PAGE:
HERRIMAN — When Aurora and Seth McCausland went looking for a new apartment for their growing family, they wanted a place with the trappings of modern life.
They found something they liked in the Soleil Lofts, a new development with high-end appliances and floor-to-ceiling windows that offer a sweeping view of the Wasatch. But the main draw for the McCauslands was the sleek white box in the middle of their living room.
“We always have people ask us about it when they come over. They always think it’s a fridge or something,” Seth McCausland said.
It’s actually a state-of-the-art battery that stores power generated by solar panels on the roof. Both amenities come standard with each unit, which makes living at the Soleil Lofts carbon neutral — and also a bit more expensive than similarly sized apartments in the area.
But to Aurora McCausland, the clean energy component is worth the extra cost.
“The inversion is so bad, and wintertime is so bad in Utah,” she said. “We loved the idea of moving somewhere where it’s doing something good for the environment.”
Those environmental benefits go beyond the McCausland’s apartment walls. The development also offers a potential glimpse of Utah’s energy future and signals a major shift in the way Utahns use the grid and source their energy.
What makes the Soleil Lofts unique is that Rocky Mountain Power, Utah’s largest energy provider, controls the battery inside each unit. The idea is to make the stored energy available when and where it’s needed, and in turn, the apartment complex works as a virtual power plant. A network of small generators produce power locally instead of far away at a centralized coal plant — which may soon be going away.
By 2038, Rocky Mountain Power’s parent company, PacifiCorp, expects to retire 20 of its 24 coal-fired plants. In their place, the utility will embrace a large portfolio of renewables — more than 10,900 megawatts of wind and solar. For the first time, PacifiCorp’s plans also include battery storage.
Adding an influx of renewables means the utility will need more flexibility to move power around its transmission lines. That’s where the Soleil Lofts comes in.
The complex is still under construction, but plans call for 600 units, making Soleil Lofts the largest project of its kind in the West and one of the first virtual power plants built from the ground up.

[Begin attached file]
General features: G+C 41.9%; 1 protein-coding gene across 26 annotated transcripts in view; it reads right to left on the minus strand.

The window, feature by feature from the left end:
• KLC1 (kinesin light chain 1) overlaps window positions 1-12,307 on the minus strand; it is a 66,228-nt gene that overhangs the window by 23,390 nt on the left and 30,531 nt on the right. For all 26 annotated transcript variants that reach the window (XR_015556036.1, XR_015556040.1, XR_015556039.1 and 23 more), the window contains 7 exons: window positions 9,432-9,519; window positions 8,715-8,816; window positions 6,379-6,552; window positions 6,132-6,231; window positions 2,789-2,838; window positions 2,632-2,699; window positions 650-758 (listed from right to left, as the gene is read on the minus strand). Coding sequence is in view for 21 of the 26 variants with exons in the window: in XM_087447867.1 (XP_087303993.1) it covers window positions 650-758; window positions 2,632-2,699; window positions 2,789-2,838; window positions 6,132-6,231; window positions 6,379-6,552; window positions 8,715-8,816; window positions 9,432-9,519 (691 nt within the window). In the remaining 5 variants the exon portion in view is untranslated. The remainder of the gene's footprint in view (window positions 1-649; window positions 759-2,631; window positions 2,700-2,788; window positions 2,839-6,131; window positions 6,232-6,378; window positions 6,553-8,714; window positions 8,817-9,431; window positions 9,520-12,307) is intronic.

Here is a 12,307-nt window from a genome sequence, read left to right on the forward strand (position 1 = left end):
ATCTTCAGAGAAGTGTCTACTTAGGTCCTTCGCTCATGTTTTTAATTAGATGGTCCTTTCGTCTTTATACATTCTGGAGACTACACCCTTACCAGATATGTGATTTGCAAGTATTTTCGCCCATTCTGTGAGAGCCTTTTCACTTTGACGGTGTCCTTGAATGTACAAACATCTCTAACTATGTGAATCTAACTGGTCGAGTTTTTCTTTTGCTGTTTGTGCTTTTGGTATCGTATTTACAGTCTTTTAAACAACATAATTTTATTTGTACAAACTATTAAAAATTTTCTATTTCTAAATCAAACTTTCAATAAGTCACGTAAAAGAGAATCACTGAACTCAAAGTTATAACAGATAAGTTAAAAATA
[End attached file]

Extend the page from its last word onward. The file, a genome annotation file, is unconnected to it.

“What we’re talking about is this energy consumer that’s allowing us to utilize our grid much more efficiently,” said Bill Comeau, Rocky Mountain Power’s managing director of customer innovations. “If we had more and more of these types of things … we wouldn’t have to build as many renewable plants out there, we wouldn’t have to increase our transmission lines.”
Soleil Lofts wasn’t conceived of as a virtual power plant. The Wasatch Group, the project’s developer, initially wanted to create a complex that was completely off-grid and self-sustaining.
“What we realized, the further we looked into it, is that’s really the polar opposite of what we’d really need to do to do the right thing for humanity,” said Jarom Johnson, director of the Wasatch Group residential division.
Building an apartment complex that’s off-grid isn’t practical in northern Utah, either. Solar panels produce less energy in the winter, especially when there’s an inversion layer.
By connecting with the utility, however, residential solar generators can charge their batteries when sunlight is low and supplement the grid when demand for power is high.
The batteries at Soleil Lofts could also solve a problem that has plagued Rocky Mountain Power since rooftop solar began soaring in popularity.
Back in 2016, the utility clashed with rooftop solar enthusiasts as it lobbied against net metering and altered the way homeowners are compensated for the energy they produce. Opponents of the change say it’s now harder to pay off solar panels, which discourages more installations. The utility claims residential solar panels produce power at the wrong time of day.
“They’re sending it back to us when we don’t need the power, but then they’re still pulling from us in the middle of the summer when their solar system isn’t producing enough to run their air conditioning,” said James Campbell, Rocky Mountain Power’s policy and projects adviser.
Under past net metering regulations, the utility had to pay for residential solar power whether it needed it or not. That meant non-solar ratepayers subsidized the utility’s 37,000 net metering customers, Campbell said.
With the utility-controlled battery storage at Soleil, “we don’t see that same phenomenon,” he said.
Developments like the Soleil Lofts are a small component of the future grid. PacifiCorp will still need to build utility-scale solar projects and giant wind farms to meet demand. But distributed energy projects can make the future grid more resilient.
Using home-based technologies like solar panels and batteries to benefit other energy consumers is being a “good grid citizen,” according to Kate Bowman with Utah Clean Energy.
“As you have more of these technologies at your home,” Bowman said, “you can think about how to manage your energy use in a way that isn't just helping you save money on bills or helping you cut your environmental footprint but actually helps to make the grid, as a whole, more flexible.”
The Soleil Lofts project could also help PacifiCorp provide battery solutions to more of its solar customers.
Beyond living as a good grid citizen, Seth McCausland said home batteries provide a few other perks, including bragging rights.
“I like to bring it up. (People) say ‘Your apartment’s really cool.’ I’m like, ‘Yeah, but it’s also solar powered,’” he said.
Rocky Mountain Power plans to take what it learns from the Soleil Lofts project and offer home battery incentives as soon as mid-2020.
Leia Larsen is an independent journalist based in Ogden.